MCL tear causes and treatments
The Medial Collateral Ligament (MCL) is one of the four major ligaments that contribute to the stabilisation of the knee joint. The MCL is located on the inside of the knee joint, connecting the shin bone to the thigh bone. Its role is to stop the knee joint from buckling inwards.
Approximately 40 per cent of all knee injuries involve an MCL tear. MCL tears are prevalent at all ages and are common in sports which involve jumping and landing, as well as change-of-direction sports such as basketball, football, rugby and tennis.
What is an MCL tear?
An MCL injury can either be classified as contact or non-contact, depending on the circumstances under which the ligament is injured. Contact MCL injuries commonly occur as a result of an external force applied to the outer knee, thus buckling the knee inwards and placing excessive force on the MCL. Non-contact MCL injuries occur when the knee twists inwards with rapid force or due to a change of direction.
When one of these two main types of injury occurs and the MCL is placed under excessive strain, the result is commonly an MCL sprain, tear or rupture. The severity of an MCL injury is graded on a scale of one to three.
A Grade 1 MCL tear is classified as a tear of less than 10 per cent of the ligament’s fibres. The knee will still feel stable, but mild pain and swelling is usually present.
A Grade 2 MCL tear is classified as moderate. The knee will feel slightly unstable, and pain and swelling will be prevalent on the inside of the knee.
A Grade 3 MCL tear is classified as a complete tear or rupture of the MCL. The knee will feel very unstable and symptoms of severe pain and swelling on the inside of the knee joint may be present. A Grade 3 tear of the MCL is commonly an additional injury to an Anterior Cruciate Ligament (ACL) tear or a meniscus tear.
What does an MCL tear feel like?
The symptoms of an MCL tear are dependent on the graded severity of the injury. They usually include pain and swelling on the inside of the knee, knee instability, a pop or clicking noise when the injury occurs, knee locking or catching, and pain when standing on the affected limb.
How to test for an MCL tear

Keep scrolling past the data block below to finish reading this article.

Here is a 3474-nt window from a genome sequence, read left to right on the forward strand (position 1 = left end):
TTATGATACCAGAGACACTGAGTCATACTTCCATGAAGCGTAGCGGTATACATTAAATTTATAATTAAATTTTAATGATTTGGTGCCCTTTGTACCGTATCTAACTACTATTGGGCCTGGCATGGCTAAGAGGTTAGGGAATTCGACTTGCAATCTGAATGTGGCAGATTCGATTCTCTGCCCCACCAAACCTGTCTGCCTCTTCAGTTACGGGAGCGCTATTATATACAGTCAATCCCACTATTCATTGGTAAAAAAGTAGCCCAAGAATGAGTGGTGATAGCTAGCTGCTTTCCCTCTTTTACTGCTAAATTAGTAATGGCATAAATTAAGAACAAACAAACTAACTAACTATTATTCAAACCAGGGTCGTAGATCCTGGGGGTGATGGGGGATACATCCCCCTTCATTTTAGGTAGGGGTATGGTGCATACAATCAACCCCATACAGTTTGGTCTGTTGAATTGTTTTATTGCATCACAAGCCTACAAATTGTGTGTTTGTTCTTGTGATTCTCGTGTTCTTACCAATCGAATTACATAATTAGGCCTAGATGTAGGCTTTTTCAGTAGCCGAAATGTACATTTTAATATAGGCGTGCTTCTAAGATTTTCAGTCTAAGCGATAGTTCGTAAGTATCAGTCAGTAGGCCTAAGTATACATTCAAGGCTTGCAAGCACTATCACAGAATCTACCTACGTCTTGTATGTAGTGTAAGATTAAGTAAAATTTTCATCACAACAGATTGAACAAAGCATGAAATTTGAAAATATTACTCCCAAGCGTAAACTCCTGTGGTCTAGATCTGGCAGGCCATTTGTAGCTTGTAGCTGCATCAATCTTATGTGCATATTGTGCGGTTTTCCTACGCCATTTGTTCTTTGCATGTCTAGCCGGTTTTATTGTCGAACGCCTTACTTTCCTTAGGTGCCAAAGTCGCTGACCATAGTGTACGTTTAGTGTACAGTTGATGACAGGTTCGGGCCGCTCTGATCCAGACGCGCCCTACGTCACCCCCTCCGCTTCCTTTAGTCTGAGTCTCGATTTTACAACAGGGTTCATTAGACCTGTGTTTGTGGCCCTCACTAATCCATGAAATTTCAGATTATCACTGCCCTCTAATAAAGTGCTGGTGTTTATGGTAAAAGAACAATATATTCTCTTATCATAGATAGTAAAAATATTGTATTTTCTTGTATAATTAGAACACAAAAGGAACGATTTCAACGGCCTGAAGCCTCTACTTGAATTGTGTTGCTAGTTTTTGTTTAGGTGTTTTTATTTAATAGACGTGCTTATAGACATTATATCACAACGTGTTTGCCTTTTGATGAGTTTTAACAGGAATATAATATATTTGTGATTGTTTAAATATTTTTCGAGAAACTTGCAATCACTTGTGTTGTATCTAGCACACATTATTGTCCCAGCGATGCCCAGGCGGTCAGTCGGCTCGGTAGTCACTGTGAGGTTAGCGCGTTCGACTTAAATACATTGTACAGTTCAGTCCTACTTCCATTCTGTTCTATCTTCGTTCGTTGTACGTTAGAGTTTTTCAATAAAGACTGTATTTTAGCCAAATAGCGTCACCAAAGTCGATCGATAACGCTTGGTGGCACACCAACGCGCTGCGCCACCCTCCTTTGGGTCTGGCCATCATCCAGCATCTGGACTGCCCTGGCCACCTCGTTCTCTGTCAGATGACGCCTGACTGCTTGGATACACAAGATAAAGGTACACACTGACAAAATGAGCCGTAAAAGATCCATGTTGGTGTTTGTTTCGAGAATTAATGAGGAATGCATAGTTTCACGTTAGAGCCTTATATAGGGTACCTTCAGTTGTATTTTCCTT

An MCL tear is usually diagnosed by a Physiotherapist or Orthopaedic Specialist. The MCL assessment involves pushing the knee joint inwards while stabilising the lower leg. A positive test is indicated if pain is present and if the MCL does not appear to pull the knee back to its original position. If this assessment is deemed positive, a Magnetic Resonance Imaging (MRI) referral is prescribed to examine the severity of the tear. If the assessment is deemed negative, further investigation may be required.
How to treat an MCL tear
Treating an MCL tear is also dependent on its severity. The initial treatment of an MCL tear involves Resting, Icing, Compressing and Elevating (RICE), as well as bracing or taping to stabilise the knee and taking anti-inflammatory medication. Consult a Physiotherapist to improve the knee’s range of motion and reduce pain and inflammation.
How to strengthen the MCL after a tear
Once pain and swelling has reduced, it is best to consult an Exercise Physiologist (EP). An EP will assess the injury and prescribe an individualised exercise rehabilitation program to re-stabilise the knee joint and improve strength in the muscles surrounding the knee. An EP will also provide an eventual return to sport and work rehabilitation plan.
How long does an MCL tear take to heal?
The MCL will usually heal well due to its relatively superior blood flow capacity. Healing time is dependent on the severity of the tear and if the tear is secondary to an ACL or meniscus injury. A Grade 1 tear will take between one and three weeks to heal, Grade 2 between four and six weeks, and Grade 3 between six and eight weeks. A Grade 3 MCL tear in conjunction with an ACL tear will generally take more than six weeks to heal. In some instances, surgery may be required to repair the MCL.
How can VALD help MCL tear recovery?
VALD’s suite of human measurement technologies includes a range of systems which can assist in diagnosing and rehabilitating MCL tears.
The ForceDecks Dual Force Plate System allows practitioners to gather real-time feedback on relevant metrics, such as single leg and double leg jump height, squat mechanics, and balance and stability assessments.
The NordBord Hamstring Testing System can be used to measure hamstring strength and imbalance in various positions, providing an understanding as to how the muscles surrounding the MCL injury are progressing.
The ForceFrame Strength Testing System is a fully adjustable system which is used to test isometric strength in upper and lower body positions, including the knee and hip muscles, and joints which are vital to an MCL tear recovery.
VALD also recently launched a handheld dynamometer and inclinometer named DynaMo capable of performing more than 300 strength and range of motion tests. These tests can be utilised to assess hamstring and quadriceps strength, both of which are important metrics to monitor throughout the rehabilitation process.
To learn more about DynaMo and how dynamometers can be used in the treatment of conditions like an MCL tear, visit: valdhealth.com/dynamo.
This article was written by Eddie Hess, an Accredited Exercise Physiologist with a Master’s in Clinical Exercise Physiology and a Bachelor in Exercise and Sports Science. Eddie specialises in musculoskeletal rehabilitation of post-surgical clients and has broad clinical experience.